My partner Helen and I have been looking forward to activating The Nut State Reserve for a while now since it was added approximately one year ago to the WWFF program. The Easter weekend looked like a good opportunity so we decided to take the plunge. The weather forecast sounded reasonable and the wind speed that so often plays a major part was low making it ideal.
Stanley is located approximately 80 kilometres west from our home in Burnie on the north west coast of Tasmania and it takes just under an hour to drive there. We both really like Stanley and visit there fairly often. Much of the film “The Light Between the Oceans” was filmed there so you’ll get a good feel for the place if you check out the film. The Nut is a sheer-sided bluff and all that remains of an ancient volcanic plug. It is 143 metres high and towers above Stanley. It is either reachable by a short, extremely steep walking track or by chairlift.
We arrived at the base of The Nut at around 03:30 UTC (14.30 local time). I braved the walking track carrying most of the radio equipment, whilst Helen took the chairlift up. The walking track is concreted and is around 400 metres in length so I reached the top in about 15 minutes. As expected, there were a lot of tourists on The Nut and a lot of time was spent during our operating time responding to questions about what we were up to. Fortunately no one asked us whether we had caught anything with our fishing pole! I really must be more patient with these questions. Helen is a much better ambassador for the hobby than I am! 😉
We tried to find somewhere to set up that was away from the tourists but this proved impossible. We set up near the trig point on The Nut. We had the usual equipment with us consisting of the Yaesu FT-857D, two Lipo Zippy 5000 20C series batteries, a fishing pole and the trusty linked dipole which covers 20, 30, 40 and 80 metres. I will return sometime for another trip that will be more DX focused and bring the Buddipole because I am certain this location would be sensational with a vertical antenna! It will be harder work though if I want the option of 40 metres, because I’ll need to bring up the 6 metre telescoping mast to get sufficient elevation.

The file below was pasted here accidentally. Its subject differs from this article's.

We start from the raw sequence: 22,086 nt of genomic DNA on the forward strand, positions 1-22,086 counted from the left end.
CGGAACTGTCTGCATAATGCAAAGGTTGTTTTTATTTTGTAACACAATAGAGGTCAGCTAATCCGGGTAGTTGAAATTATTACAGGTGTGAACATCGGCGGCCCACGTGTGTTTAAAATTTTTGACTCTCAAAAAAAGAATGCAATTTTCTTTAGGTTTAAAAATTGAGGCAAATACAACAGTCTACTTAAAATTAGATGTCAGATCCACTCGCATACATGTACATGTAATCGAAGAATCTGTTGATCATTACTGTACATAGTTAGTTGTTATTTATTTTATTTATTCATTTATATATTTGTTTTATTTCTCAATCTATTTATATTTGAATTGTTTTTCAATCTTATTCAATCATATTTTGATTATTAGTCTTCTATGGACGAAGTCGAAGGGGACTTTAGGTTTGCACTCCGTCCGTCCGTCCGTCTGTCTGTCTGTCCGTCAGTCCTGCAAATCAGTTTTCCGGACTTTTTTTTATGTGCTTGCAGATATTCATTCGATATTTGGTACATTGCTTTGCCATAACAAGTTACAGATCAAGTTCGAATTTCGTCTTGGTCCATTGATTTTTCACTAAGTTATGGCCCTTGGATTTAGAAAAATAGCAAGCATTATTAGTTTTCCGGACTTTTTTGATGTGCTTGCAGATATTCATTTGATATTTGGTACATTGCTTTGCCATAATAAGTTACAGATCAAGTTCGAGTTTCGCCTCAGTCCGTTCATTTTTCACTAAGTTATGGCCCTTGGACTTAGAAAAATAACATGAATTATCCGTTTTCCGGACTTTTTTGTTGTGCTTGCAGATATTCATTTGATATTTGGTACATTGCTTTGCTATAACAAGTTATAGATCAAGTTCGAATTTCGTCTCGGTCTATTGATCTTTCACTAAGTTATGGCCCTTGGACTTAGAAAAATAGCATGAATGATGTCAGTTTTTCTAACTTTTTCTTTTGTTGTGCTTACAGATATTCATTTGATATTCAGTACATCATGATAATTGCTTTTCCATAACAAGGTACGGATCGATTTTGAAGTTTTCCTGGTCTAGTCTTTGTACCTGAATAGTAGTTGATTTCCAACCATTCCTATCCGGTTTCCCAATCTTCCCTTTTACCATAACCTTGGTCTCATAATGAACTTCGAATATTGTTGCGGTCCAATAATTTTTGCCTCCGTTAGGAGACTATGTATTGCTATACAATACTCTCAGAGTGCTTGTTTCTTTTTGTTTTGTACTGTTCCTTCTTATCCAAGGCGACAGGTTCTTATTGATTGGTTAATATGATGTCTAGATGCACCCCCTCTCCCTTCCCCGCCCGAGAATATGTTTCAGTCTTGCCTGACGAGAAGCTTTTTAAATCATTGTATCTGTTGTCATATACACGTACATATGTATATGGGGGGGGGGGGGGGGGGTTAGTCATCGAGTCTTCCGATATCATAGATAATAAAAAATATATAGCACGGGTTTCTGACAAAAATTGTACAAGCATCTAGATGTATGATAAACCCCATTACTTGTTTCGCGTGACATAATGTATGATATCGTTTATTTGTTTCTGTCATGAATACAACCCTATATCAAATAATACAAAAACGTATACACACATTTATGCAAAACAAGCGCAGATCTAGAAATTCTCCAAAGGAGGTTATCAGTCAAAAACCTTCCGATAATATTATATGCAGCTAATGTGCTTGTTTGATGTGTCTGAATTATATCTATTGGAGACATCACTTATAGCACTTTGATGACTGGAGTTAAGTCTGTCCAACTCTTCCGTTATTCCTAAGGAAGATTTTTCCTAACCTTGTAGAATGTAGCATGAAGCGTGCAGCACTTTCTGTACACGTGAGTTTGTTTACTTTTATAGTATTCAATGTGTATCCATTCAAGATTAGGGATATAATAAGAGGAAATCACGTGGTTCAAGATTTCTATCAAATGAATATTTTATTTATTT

Unfortunately we subsequently discovered that the location we had chosen had very loose soil and we had to be cautious where we stepped when extending out the ends of the inverted vee. Our feet disappeared on several occasions but we lived to tell the tale 😛 . We eventually got it sorted and were QRV shortly before 05:00 UTC (16:00 local time).
Helen was on the mic first and it was slow going to begin with. She had callers from VK1, VK2, VK4, VK5 and a ZL. We rarely get any callers outside of VK on these outings on 40 metres currently so Helen was delighted to get a call from ZL2ATH who was on a summit. I then did a stint and worked a number of stations on 40m from similar areas. At 05:50 UTC (16:50 local time) I decided to give 20 metres a go and got four more interstate contacts in the log. Dale VK4NBX was a very strong signal and told me I was up to 5/9 +20 to my surprise. Helen did a final stint on 40 metres and we decided to go QRT when it went quiet shortly before 06:45 UTC (17:45 local time).
There was some drizzle whilst we were operating but fortunately it didn’t last. There was a noticeable absence of VK3 contacts on 40 metres and it was interesting to see Linda VK7QP’s log for an activation done the same afternoon from the south of the state with lots of VK3s. Obviously the skip was a bit longer than it often is on 40m.
We packed up and descended from The Nut returning to the carpark around 07:30 UTC (18:30 local time). We ended up with about 40 contacts between us. We intend returning and will try 2 metres and a vertical on future visits. We may brave The Nut in winter when there are less tourists whilst the chairlift isn’t operating. However picking the right day where the weather is kind will be the challenge. Stay tuned.